The Farm Chronicles: Of weddings, rings, and registers

My oldest brother Chuck was 14 years older than me. He was not only my brother, but kind of a father figure and certainly my coach. We were very close. He was a scholar athlete at our local high school, well loved and respected. Of course, I was only four years old when he graduated high school with many honors. So he was going through early manhood when I was just a young pup. That meant not only going to watch him play basketball and football, but also he was dating. A beautiful young lass Deedra caught his eye. He was the top athlete. She was the top cheerleader. They both were very popular, and it soon turned into a love story for the ages. And I didn’t like it.

Being the youngest in my family with such an age difference between my brothers, it has been said that I was a spoiled brat. Mom and Dad favored me. My brothers often told the story that they used to pay me to “shut up” because I talked constantly, according to them. But Chuck always engaged me. Maybe a little too much. I remember one Christmas when he and Deedra had first started dating. We were opening presents and Chuck had gotten Deedra a little stuffed dog with a wind-up music box. It was the best thing. And I really, really wanted it. You know what? Chuck took it from Deedra and gave it to me. Of course, in shock she graciously consented, but this incident was probably the beginning of the childish rift between me and my future sister-in-law. She thought I was spoiled and tried to fix it. Really?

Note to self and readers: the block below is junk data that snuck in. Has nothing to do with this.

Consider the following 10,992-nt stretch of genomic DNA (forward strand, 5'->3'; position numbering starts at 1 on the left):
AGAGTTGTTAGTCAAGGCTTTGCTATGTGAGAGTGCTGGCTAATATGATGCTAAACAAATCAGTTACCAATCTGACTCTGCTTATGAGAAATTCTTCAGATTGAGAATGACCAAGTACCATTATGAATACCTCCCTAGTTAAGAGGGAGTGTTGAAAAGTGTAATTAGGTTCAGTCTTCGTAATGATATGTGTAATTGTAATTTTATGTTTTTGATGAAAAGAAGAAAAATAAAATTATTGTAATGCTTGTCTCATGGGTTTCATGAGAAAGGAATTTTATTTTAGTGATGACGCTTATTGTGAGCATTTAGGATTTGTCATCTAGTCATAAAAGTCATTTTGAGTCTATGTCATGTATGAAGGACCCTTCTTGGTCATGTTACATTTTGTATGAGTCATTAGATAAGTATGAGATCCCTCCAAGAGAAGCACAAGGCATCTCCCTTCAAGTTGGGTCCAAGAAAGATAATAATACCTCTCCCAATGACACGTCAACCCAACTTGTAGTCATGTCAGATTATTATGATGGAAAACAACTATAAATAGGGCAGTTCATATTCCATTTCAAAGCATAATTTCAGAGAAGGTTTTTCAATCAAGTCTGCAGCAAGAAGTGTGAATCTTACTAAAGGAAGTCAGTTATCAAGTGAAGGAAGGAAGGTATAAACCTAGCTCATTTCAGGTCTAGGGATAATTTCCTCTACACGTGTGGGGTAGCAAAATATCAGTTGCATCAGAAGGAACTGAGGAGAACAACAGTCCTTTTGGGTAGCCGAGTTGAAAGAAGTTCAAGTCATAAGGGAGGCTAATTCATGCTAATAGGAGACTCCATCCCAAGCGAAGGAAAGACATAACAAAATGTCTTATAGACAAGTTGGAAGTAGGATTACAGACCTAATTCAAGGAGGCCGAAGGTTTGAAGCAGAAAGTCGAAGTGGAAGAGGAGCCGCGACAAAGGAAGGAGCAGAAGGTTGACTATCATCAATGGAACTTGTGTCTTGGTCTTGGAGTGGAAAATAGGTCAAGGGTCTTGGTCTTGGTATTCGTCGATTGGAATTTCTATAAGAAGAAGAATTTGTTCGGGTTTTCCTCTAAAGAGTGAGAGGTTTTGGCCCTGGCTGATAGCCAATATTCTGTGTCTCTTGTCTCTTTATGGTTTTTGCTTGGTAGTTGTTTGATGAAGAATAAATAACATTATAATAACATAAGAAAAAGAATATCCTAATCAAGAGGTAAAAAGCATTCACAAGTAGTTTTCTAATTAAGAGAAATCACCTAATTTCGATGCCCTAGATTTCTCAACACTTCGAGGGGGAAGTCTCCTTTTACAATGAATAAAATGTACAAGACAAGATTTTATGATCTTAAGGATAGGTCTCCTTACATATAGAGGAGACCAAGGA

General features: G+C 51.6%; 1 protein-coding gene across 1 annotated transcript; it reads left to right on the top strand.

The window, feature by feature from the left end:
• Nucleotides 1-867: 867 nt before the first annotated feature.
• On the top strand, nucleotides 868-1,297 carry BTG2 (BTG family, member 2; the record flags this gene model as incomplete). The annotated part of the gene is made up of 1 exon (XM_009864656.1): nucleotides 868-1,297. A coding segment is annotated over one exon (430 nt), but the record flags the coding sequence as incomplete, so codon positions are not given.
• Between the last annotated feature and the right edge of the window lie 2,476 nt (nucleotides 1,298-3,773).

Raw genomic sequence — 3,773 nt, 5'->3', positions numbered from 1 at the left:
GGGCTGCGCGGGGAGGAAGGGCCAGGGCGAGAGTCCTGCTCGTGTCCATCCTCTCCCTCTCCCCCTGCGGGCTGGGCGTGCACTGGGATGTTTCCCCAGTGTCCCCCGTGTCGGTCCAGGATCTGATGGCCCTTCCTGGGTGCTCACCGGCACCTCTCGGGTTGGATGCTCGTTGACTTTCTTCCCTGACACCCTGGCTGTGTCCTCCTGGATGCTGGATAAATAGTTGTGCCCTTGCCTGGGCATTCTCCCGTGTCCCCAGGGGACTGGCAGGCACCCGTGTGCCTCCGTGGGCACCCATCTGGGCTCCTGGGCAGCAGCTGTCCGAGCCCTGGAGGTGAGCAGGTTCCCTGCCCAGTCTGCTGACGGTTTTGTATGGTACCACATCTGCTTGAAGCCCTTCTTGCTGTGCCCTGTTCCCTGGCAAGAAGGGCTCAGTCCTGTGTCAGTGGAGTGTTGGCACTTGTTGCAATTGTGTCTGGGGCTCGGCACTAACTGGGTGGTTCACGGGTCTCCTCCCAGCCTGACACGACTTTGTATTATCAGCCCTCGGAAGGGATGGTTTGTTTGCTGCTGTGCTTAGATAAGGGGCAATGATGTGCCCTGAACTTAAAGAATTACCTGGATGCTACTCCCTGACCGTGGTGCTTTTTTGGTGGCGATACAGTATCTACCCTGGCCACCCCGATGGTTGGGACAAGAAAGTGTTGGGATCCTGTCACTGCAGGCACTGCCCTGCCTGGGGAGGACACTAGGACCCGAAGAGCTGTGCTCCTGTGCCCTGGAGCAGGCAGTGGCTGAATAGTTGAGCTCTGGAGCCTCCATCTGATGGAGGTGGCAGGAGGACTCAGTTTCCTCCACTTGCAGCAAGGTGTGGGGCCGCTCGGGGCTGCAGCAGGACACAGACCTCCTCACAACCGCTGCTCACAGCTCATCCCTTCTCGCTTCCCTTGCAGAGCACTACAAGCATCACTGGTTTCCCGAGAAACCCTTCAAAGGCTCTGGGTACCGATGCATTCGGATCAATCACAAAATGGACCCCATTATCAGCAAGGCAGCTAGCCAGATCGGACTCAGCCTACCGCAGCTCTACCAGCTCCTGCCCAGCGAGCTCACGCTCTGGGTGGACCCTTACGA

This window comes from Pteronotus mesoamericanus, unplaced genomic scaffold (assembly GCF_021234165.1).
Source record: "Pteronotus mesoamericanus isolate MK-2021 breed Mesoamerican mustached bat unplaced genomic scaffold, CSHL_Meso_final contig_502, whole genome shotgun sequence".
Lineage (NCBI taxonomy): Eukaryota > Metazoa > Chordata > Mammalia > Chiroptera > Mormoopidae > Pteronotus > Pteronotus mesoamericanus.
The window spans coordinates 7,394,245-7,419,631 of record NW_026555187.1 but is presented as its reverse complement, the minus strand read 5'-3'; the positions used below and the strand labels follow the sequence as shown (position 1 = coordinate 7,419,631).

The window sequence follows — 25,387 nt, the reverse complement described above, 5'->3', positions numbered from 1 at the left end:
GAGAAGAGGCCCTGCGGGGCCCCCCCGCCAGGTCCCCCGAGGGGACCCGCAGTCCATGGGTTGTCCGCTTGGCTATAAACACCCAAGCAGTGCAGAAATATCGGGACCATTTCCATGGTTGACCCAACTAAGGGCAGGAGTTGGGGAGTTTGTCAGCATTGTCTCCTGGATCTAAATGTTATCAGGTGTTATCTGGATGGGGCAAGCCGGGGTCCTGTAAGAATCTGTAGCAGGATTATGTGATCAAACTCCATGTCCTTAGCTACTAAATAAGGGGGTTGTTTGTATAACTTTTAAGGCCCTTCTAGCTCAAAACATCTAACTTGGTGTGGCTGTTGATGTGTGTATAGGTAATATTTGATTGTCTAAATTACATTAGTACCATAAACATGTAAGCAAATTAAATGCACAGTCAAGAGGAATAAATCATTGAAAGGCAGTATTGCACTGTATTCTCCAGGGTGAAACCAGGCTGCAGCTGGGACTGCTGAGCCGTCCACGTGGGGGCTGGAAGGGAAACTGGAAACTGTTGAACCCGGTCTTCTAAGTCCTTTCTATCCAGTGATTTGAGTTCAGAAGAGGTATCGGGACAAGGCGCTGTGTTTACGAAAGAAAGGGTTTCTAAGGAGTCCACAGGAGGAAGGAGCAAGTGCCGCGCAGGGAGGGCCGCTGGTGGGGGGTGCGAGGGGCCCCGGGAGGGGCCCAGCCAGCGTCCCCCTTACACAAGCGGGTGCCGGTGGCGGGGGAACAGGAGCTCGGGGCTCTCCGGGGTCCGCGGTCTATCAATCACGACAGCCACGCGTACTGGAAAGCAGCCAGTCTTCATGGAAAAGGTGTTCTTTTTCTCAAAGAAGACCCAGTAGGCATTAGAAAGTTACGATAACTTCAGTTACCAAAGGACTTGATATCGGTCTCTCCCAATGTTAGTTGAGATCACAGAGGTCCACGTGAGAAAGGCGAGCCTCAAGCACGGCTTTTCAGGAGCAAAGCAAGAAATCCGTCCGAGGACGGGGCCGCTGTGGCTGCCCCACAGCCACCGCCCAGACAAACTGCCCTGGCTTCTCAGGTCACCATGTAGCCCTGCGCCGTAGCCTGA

Fast forward a couple of years and Chuck and Deedra were getting married. The big day was Sunday, June 10, 1962, 7:00 pm at our local church in Wayland, Ohio. Chuck had asked me to be the ring-bearer. Well, I wasn’t too keen on Chuck getting married, knowing that it would change our relationship, and as a seven year old, I couldn’t see how we would be so close ever again. So I devised this plan to walk down the aisle as instructed with the ring on the satin pillow, and at the last minute drop it down the cold air register beneath the altar. I was so excited about the plan that I couldn’t help but to reveal my secret to one of Chuck’s groomsmen, thinking he felt the same way I did. To my surprise my plan was foiled when they handed me the pillow before we walked down the aisle.

Someone had pinned the ring onto the pillow. I suffered through the ceremony, knowing my life would change forever. And it did. But for the better. Deedra was a wonderful wife and a mentor to me, showing me a different way and holding me accountable. Three years later, Chuck and his assistant coach were killed in a tragic car accident on their way to coach their varsity basketball team. We all had three years after the wedding. A lifetime for Chuck. Defining moment for the rest of us. But I think of the good times. Proverbs 21:23 says, “Whoever keeps his mouth and his tongue keeps himself out of trouble.” And every once in a while, when thinking back on that June day, I get a chuckle of what might have happened if I had been able to keep my mouth shut.

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Bill Wilson